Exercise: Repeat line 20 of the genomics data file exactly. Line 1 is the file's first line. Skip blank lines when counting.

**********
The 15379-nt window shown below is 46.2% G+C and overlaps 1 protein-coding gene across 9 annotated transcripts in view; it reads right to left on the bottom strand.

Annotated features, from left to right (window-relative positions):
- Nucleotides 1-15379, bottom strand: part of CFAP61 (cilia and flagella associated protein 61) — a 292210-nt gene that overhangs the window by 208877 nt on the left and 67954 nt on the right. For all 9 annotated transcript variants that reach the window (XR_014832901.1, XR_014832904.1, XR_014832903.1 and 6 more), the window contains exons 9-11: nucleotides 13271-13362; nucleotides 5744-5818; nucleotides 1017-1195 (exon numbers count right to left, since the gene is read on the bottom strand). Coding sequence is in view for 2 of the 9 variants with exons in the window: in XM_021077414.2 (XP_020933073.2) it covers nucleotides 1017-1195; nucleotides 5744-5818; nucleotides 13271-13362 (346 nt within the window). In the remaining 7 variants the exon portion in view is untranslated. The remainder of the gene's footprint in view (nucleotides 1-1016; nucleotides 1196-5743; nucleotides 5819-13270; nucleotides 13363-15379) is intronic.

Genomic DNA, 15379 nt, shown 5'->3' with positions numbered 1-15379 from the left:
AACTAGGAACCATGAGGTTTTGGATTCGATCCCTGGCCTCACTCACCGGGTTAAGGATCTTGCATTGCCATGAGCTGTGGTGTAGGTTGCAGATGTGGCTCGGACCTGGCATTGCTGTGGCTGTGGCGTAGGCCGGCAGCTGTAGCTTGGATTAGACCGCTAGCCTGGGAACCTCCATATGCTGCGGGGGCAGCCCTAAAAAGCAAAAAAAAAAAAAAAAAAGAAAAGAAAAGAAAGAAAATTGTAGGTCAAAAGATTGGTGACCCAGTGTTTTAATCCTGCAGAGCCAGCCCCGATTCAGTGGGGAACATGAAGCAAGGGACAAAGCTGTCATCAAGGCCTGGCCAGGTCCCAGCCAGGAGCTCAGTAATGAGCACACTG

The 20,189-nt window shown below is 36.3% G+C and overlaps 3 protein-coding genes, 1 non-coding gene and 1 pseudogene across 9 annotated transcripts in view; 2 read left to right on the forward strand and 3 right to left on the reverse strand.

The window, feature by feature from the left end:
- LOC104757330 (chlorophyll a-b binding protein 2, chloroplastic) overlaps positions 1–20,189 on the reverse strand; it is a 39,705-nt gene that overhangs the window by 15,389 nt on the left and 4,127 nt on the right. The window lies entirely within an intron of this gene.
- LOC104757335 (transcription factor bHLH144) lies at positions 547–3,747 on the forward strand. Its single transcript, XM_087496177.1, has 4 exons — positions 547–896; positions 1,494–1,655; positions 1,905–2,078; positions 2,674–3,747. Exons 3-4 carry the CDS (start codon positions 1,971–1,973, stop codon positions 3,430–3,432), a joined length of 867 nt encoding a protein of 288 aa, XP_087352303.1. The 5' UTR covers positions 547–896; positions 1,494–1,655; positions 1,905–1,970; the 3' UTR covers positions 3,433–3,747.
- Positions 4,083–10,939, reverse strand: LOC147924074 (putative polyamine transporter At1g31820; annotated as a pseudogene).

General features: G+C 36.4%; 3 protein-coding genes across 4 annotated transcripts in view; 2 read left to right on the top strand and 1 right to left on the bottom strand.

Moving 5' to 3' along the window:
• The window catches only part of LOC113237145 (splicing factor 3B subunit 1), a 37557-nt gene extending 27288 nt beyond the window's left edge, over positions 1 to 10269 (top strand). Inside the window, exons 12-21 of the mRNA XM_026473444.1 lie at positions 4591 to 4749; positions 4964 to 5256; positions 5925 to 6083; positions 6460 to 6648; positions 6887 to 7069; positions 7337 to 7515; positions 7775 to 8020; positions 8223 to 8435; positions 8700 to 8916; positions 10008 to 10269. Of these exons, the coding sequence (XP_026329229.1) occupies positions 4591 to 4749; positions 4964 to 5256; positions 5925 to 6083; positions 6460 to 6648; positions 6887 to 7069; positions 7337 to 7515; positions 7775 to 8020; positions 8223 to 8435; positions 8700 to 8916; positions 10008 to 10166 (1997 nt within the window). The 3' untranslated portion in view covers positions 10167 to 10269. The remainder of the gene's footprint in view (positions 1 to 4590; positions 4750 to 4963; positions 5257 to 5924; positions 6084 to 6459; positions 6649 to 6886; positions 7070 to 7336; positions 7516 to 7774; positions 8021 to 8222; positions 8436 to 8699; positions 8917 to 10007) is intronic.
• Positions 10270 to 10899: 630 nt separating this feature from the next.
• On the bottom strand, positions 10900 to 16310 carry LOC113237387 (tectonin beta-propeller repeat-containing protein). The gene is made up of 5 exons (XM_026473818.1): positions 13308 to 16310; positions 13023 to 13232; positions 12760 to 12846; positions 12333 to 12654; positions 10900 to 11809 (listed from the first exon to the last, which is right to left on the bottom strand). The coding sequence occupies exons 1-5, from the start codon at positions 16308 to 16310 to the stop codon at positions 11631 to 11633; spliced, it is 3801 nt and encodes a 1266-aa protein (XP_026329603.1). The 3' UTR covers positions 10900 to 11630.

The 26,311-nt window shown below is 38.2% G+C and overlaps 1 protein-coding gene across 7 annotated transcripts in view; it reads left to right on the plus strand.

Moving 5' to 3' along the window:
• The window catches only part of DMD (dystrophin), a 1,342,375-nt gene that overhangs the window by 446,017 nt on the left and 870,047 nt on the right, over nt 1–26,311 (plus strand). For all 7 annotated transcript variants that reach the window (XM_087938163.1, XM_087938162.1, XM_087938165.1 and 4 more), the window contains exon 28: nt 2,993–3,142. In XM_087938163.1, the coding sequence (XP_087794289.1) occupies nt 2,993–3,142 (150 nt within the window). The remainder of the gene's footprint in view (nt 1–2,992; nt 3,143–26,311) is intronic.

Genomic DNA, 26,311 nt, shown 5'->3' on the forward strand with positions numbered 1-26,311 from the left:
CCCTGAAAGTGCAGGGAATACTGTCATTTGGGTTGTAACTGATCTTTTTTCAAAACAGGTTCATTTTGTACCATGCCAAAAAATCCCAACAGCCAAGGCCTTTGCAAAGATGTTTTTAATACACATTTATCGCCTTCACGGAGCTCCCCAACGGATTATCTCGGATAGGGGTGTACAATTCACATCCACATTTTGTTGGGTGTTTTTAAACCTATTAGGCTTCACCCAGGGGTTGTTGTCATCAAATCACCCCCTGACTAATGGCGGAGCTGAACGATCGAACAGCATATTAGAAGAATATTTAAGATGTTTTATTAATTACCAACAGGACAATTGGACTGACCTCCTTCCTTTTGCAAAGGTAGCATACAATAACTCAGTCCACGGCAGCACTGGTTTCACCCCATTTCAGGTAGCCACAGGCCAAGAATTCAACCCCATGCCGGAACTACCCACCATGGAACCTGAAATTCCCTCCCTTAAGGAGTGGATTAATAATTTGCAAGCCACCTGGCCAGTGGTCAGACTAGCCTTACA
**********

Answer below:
CCCTGAAAGTGCAGGGAATACTGTCATTTGGGTTGTAACTGATCTTTTTTCAAAACAGGTTCATTTTGTACCATGCCAAAAAATCCCAACAGCCAAGGCCTTTGCAAAGATGTTTTTAATACACATTTATCGCCTTCACGGAGCTCCCCAACGGATTATCTCGGATAGGGGTGTACAATTCACATCCACATTTTGTTGGGTGTTTTTAAACCTATTAGGCTTCACCCAGGGGTTGTTGTCATCAAATCACCCCCTGACTAATGGCGGAGCTGAACGATCGAACAGCATATTAGAAGAATATTTAAGATGTTTTATTAATTACCAACAGGACAATTGGACTGACCTCCTTCCTTTTGCAAAGGTAGCATACAATAACTCAGTCCACGGCAGCACTGGTTTCACCCCATTTCAGGTAGCCACAGGCCAAGAATTCAACCCCATGCCGGAACTACCCACCATGGAACCTGAAATTCCCTCCCTTAAGGAGTGGATTAATAATTTGCAAGCCACCTGGCCAGTGGTCAGACTAGCCTTACA